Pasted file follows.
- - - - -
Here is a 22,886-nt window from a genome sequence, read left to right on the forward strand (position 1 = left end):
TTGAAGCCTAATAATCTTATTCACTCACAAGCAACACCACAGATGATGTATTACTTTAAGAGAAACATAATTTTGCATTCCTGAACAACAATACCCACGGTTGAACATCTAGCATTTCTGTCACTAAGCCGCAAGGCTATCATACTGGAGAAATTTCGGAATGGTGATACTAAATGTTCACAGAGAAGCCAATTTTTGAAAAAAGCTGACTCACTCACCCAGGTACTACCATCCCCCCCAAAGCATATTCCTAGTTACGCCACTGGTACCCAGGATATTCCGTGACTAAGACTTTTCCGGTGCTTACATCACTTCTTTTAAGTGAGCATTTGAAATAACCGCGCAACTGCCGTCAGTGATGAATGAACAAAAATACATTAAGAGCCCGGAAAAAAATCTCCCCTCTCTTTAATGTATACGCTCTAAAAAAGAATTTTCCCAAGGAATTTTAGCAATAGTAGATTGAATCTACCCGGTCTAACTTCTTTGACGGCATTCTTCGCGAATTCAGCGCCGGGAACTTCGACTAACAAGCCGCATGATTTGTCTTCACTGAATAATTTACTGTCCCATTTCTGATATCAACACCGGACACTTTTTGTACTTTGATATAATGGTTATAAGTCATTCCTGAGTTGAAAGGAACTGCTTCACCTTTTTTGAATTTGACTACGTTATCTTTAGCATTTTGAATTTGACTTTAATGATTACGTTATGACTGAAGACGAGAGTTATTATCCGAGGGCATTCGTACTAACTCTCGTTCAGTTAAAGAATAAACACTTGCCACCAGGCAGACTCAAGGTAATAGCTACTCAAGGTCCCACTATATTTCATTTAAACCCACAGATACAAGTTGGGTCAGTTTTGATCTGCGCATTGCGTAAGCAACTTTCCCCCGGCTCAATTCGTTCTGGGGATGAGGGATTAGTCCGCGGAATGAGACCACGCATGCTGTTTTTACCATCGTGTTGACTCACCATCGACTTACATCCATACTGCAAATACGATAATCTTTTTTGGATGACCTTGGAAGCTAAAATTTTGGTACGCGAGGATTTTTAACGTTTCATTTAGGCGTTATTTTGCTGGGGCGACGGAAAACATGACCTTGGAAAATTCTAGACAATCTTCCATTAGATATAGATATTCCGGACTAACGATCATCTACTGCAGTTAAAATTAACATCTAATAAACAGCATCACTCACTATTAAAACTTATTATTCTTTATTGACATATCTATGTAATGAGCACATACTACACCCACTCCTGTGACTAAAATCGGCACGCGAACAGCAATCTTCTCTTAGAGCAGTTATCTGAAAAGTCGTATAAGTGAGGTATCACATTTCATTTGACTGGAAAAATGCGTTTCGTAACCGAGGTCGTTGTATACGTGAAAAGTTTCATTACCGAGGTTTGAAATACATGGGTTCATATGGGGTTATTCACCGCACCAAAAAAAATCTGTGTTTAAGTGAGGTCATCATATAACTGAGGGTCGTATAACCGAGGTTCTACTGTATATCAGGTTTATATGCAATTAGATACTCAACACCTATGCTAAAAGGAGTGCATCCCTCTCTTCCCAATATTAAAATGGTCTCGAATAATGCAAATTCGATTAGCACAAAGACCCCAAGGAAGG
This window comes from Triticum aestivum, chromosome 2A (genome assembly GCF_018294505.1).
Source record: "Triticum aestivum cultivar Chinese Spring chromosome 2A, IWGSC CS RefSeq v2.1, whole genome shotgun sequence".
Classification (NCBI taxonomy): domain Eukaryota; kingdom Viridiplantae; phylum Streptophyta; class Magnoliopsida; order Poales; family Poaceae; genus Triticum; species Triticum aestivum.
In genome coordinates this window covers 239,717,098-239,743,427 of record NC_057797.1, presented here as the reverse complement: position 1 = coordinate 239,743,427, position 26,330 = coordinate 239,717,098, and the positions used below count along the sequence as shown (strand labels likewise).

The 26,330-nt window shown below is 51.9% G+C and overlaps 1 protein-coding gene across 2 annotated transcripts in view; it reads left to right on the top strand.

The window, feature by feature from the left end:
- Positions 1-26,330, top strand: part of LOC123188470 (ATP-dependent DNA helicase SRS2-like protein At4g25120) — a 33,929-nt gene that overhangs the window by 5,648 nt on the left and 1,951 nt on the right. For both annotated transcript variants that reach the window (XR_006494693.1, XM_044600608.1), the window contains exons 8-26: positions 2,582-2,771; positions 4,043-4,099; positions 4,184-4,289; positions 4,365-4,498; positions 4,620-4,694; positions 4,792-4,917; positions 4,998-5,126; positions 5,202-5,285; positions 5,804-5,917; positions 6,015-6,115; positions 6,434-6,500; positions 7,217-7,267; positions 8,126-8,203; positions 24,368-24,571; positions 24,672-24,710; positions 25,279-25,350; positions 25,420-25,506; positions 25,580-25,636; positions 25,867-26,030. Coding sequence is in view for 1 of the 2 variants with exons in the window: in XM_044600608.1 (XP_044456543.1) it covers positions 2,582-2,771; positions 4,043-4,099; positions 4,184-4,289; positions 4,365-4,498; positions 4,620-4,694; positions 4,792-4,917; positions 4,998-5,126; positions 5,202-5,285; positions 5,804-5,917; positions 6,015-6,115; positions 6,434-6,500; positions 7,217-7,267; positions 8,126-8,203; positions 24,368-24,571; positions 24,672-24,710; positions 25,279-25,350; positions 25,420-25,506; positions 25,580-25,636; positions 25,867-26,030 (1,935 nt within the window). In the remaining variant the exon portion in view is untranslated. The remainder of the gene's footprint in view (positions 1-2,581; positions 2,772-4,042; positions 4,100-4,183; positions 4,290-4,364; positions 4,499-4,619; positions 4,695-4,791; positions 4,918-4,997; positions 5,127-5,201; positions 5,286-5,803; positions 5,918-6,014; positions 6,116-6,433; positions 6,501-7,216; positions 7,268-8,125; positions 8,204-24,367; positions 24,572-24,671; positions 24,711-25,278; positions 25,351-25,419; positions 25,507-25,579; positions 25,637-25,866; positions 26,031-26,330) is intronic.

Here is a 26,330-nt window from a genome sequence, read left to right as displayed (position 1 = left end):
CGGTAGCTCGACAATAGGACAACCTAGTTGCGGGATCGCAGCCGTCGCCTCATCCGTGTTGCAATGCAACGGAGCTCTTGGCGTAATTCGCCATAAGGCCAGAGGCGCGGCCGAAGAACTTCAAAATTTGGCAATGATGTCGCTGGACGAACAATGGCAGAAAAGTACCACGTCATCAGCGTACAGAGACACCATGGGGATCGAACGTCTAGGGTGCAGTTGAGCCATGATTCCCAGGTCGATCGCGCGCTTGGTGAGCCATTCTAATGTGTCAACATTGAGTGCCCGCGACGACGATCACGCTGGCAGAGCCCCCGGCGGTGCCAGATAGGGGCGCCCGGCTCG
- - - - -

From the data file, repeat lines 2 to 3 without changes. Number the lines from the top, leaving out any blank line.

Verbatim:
TTGAAGCCTAATAATCTTATTCACTCACAAGCAACACCACAGATGATGTATTACTTTAAGAGAAACATAATTTTGCATTCCTGAACAACAATACCCACGGTTGAACATCTAGCATTTCTGTCACTAAGCCGCAAGGCTATCATACTGGAGAAATTTCGGAATGGTGATACTAAATGTTCACAGAGAAGCCAATTTTTGAAAAAAGCTGACTCACTCACCCAGGTACTACCATCCCCCCCAAAGCATATTCCTAGTTACGCCACTGGTACCCAGGATATTCCGTGACTAAGACTTTTCCGGTGCTTACATCACTTCTTTTAAGTGAGCATTTGAAATAACCGCGCAACTGCCGTCAGTGATGAATGAACAAAAATACATTAAGAGCCCGGAAAAAAATCTCCCCTCTCTTTAATGTATACGCTCTAAAAAAGAATTTTCCCAAGGAATTTTAGCAATAGTAGATTGAATCTACCCGGTCTAACTTCTTTGACGGCATTCTTCGCGAATTCAGCGCCGGGAACTTCGACTAACAAGCCGCATGATTTGTCTTCACTGAATAATTTACTGTCCCATTTCTGATATCAACACCGGACACTTTTTGTACTTTGATATAATGGTTATAAGTCATTCCTGAGTTGAAAGGAACTGCTTCACCTTTTTTGAATTTGACTACGTTATCTTTAGCATTTTGAATTTGACTTTAATGATTACGTTATGACTGAAGACGAGAGTTATTATCCGAGGGCATTCGTACTAACTCTCGTTCAGTTAAAGAATAAACACTTGCCACCAGGCAGACTCAAGGTAATAGCTACTCAAGGTCCCACTATATTTCATTTAAACCCACAGATACAAGTTGGGTCAGTTTTGATCTGCGCATTGCGTAAGCAACTTTCCCCCGGCTCAATTCGTTCTGGGGATGAGGGATTAGTCCGCGGAATGAGACCACGCATGCTGTTTTTACCATCGTGTTGACTCACCATCGACTTACATCCATACTGCAAATACGATAATCTTTTTTGGATGACCTTGGAAGCTAAAATTTTGGTACGCGAGGATTTTTAACGTTTCATTTAGGCGTTATTTTGCTGGGGCGACGGAAAACATGACCTTGGAAAATTCTAGACAATCTTCCATTAGATATAGATATTCCGGACTAACGATCATCTACTGCAGTTAAAATTAACATCTAATAAACAGCATCACTCACTATTAAAACTTATTATTCTTTATTGACATATCTATGTAATGAGCACATACTACACCCACTCCTGTGACTAAAATCGGCACGCGAACAGCAATCTTCTCTTAGAGCAGTTATCTGAAAAGTCGTATAAGTGAGGTATCACATTTCATTTGACTGGAAAAATGCGTTTCGTAACCGAGGTCGTTGTATACGTGAAAAGTTTCATTACCGAGGTTTGAAATACATGGGTTCATATGGGGTTATTCACCGCACCAAAAAAAATCTGTGTTTAAGTGAGGTCATCATATAACTGAGGGTCGTATAACCGAGGTTCTACTGTATATCAGGTTTATATGCAATTAGATACTCAACACCTATGCTAAAAGGAGTGCATCCCTCTCTTCCCAATATTAAAATGGTCTCGAATAATGCAAATTCGATTAGCACAAAGACCCCAAGGAAGG
This window comes from Triticum aestivum, chromosome 2A (genome assembly GCF_018294505.1).